Hold on to those rabbit ears

Bill now going to the House would give government and consumers another four months to prepare for the abandonment of traditional analog signals.

The Senate has passed a bill that would delay the national switch to digital television broadcasting until June 13, giving broadcasters and viewers an additional four months to prepare for the switchover that could make millions of antenna-equipped TV sets obsolete.

S. 328, the DTV Delay Act, also would extend the converter-box coupon program intended to help households purchase the hardware needed to make the transition.

The program, run by the Commerce Department’s National Telecommunications and Information Administration, has reached its funding limit but is putting consumers on a waiting list as funds from expiring coupons become available. The coupons are worth $40 toward the purchase of a converter box, which cost from $40 to more than $100.

The DTV act also would extend the licenses for recovered radio-frequency (RF) spectrum that was auctioned off by the Federal Communications Commission for more than $20 billion in anticipation of the transition. The licenses, and deadlines for building out infrastructure to use the spectrum, would be extended by 116 days.

The DTV act also would allow broadcasters to switch off analog signals prior to the June 13 deadline if they are ready, and the FCC could allow the use of the early use of freed-up spectrum that has been set aside for public safety networks.

The transition from analog signals, which commercial TV stations have used for broadcasting since the 1940s, was mandated in the Digital Television Transition and Public Safety Act of 2005. New digital technology is more efficient, allowing more data to be transmitted in narrower bands, and the transition will free up large blocks of RF spectrum. Making this spectrum available is seen as crucial for the development of new commercial wireless services, including delivery of broadband Internet access to currently unserved and underserved areas, as well as for the creation of an interoperable, national public-safety network that would allow first responders from different regions to communicate more easily during emergencies.

TV sets being manufactured now are equipped to receive digital signals, and many households now that receive cable and satellite TV services will not be affected by the broadcast transition. But there are an estimated 14 million households that still rely on broadcast signals, and those without modern sets will lose the service without a converter box. Because the propagation qualities of digital signals are different from those of analog, new antennas also might be needed in some households and quality of reception could be affected depending on the location of the viewer.

President Obama and some legislators had urged a delay of the transition because loss of TV service could become a public-safety issue.

“Unfortunately, after guarantees that the Bush administration would adequately prepare and protect consumers, only in the last few days have they revealed that funding” for converter boxes “has run out,” said Sen. Amy Klobuchar (D-Minn.), a co-sponsor of the DTV act. “While the digital TV transition should happen, this delay is necessary to make up for the lack of preparation.”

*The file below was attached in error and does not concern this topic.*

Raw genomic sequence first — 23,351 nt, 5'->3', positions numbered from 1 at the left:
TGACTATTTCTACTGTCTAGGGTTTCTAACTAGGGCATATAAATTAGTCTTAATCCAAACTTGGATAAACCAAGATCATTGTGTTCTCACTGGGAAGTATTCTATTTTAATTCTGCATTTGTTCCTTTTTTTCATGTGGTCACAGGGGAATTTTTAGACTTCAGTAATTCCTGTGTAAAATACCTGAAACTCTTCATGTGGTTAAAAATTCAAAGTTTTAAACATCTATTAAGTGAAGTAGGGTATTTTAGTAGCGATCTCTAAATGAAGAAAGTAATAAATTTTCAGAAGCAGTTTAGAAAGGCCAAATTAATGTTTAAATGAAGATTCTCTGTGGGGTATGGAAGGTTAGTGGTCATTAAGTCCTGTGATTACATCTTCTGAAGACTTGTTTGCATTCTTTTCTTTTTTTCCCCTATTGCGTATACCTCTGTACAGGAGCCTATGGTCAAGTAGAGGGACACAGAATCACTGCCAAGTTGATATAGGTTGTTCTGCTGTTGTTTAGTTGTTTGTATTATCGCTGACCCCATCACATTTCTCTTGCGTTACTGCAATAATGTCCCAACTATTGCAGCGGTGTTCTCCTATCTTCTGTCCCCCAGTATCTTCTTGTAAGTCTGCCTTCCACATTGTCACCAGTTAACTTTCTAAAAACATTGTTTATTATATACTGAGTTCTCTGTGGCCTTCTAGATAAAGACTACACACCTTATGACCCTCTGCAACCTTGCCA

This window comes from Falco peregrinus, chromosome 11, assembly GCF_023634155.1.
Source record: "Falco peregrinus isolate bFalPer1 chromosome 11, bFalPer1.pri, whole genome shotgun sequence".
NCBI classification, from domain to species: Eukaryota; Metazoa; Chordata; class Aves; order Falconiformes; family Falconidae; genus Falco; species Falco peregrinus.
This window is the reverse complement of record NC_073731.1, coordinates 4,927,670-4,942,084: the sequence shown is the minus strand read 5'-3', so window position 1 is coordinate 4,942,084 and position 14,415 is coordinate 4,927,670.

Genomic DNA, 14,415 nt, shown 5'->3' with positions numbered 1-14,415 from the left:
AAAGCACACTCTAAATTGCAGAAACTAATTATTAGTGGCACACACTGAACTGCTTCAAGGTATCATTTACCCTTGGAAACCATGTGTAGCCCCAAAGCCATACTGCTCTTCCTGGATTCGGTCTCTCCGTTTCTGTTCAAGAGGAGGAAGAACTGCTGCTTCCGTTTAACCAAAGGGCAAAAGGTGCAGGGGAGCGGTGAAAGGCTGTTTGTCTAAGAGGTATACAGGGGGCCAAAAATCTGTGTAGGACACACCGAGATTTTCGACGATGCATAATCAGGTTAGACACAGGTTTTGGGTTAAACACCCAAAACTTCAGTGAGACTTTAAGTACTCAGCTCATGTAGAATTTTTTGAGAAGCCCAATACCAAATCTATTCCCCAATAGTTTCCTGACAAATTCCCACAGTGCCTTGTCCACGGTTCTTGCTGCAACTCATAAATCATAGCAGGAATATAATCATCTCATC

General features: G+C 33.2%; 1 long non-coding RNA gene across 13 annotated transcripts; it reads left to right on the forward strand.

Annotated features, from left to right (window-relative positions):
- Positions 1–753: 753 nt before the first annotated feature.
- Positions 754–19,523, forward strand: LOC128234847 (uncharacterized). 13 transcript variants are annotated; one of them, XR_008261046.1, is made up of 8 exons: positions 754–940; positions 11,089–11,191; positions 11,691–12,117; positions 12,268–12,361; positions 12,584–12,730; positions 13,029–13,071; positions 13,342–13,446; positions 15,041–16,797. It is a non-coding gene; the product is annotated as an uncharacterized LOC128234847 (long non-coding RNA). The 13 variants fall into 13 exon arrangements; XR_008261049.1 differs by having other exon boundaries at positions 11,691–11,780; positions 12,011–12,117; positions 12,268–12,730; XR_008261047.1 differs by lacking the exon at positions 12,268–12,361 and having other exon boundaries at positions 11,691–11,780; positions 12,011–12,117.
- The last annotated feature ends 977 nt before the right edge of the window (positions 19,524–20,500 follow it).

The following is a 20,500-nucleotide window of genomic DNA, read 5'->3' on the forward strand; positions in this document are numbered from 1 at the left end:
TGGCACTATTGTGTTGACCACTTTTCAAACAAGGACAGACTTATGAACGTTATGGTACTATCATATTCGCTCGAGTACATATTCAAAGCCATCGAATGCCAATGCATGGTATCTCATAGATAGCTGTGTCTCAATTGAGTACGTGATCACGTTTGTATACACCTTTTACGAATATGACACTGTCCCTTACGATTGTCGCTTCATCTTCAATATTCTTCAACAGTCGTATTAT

Although the NTIA reported earlier this month that coupons had been issued to more than 13.5 million households, only 53 percent have been redeemed and many have expired without being used. This is in part because NTIA began issuing the 90-day coupons before the converter boxes were available for sale in some areas, and in part because of consumers who were confused over what needs to be done to prepare for the transition.

The NTIA said that 97 percent of Americans are aware of the transition. But Klobuchar cited a Consumer Reports survey that found that 63 percent of people had serious misconceptions about it. Because of this confusion, the FCC expects to receive about 1.5 million calls in the days immediately following the transition, and the current capacity of its call center is about 350,000 a day. The FCC has released a request for proposals for outside call center assistance.

Despite these concerns, outgoing Commerce Department secretary Carlos M. Gutierrez said in a Jan. 14 letter to congressional leaders, warned against delay.

“This transition is of critical importance to the economy and public safety, since it will provide new communications frequencies for commercial wireless broadband services and our nation’s first responders,” Gutierrez wrote.

Two Democratic FCC commissioners urged a delay saying the nation is ill prepared for the changeover.

“We are nowhere near where we should be,” commissioners Jonathan S. Adelstein and Michael J. Copps (now acting FCC chairman) wrote Jan. 16 week to House and Senate chairman overseeing the transition. “While the FCC and others have been scrambling recently to ramp up their DTV efforts, the late start has led to a rushed effort with little room for strategic thinking or for anticipating and fixing problems that have arisen.”

The commissioners said they do not advise delay for delay’s sake. “Any delay must be used to better prepare the American people for the DTV transition,” they wrote.

It now is up to the House to decide whether the DTV transition will be delayed.

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